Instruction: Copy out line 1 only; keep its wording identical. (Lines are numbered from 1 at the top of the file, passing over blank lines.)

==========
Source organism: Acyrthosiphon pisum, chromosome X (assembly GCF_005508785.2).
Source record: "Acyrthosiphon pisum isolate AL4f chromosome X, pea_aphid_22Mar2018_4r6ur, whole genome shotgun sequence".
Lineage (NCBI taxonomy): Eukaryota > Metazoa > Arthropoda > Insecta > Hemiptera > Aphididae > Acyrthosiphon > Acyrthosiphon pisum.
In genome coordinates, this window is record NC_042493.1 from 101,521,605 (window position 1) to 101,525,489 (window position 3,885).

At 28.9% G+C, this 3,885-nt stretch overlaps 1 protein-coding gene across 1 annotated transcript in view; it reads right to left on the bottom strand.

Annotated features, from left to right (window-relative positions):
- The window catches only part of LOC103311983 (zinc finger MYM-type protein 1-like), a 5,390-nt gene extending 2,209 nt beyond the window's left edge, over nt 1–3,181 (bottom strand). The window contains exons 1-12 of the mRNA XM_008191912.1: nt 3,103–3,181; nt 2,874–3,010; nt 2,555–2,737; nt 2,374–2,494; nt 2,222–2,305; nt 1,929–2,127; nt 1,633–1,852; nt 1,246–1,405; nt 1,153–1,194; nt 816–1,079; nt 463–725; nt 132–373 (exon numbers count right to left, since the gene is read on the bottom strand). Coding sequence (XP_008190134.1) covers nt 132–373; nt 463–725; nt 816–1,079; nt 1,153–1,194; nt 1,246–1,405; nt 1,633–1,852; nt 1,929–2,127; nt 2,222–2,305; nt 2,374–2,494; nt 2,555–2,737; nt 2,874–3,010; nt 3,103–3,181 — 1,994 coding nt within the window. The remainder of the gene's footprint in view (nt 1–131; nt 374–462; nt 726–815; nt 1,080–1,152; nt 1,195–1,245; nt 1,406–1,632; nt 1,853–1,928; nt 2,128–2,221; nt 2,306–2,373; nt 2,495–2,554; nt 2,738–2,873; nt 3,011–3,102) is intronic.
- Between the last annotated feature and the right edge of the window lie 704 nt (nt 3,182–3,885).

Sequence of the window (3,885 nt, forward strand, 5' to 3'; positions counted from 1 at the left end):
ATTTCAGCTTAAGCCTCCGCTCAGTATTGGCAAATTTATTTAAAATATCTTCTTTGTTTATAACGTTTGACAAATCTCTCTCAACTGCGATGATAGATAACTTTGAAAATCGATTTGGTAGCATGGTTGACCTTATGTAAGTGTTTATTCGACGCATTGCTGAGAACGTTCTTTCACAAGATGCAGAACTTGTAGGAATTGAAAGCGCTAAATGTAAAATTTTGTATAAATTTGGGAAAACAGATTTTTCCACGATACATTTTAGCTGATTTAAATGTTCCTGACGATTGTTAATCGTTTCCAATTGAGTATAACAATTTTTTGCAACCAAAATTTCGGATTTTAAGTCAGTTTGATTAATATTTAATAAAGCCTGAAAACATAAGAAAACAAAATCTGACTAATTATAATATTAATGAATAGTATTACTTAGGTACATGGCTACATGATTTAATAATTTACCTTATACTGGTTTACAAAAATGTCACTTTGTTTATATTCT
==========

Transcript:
Source organism: Acyrthosiphon pisum, chromosome X (assembly GCF_005508785.2).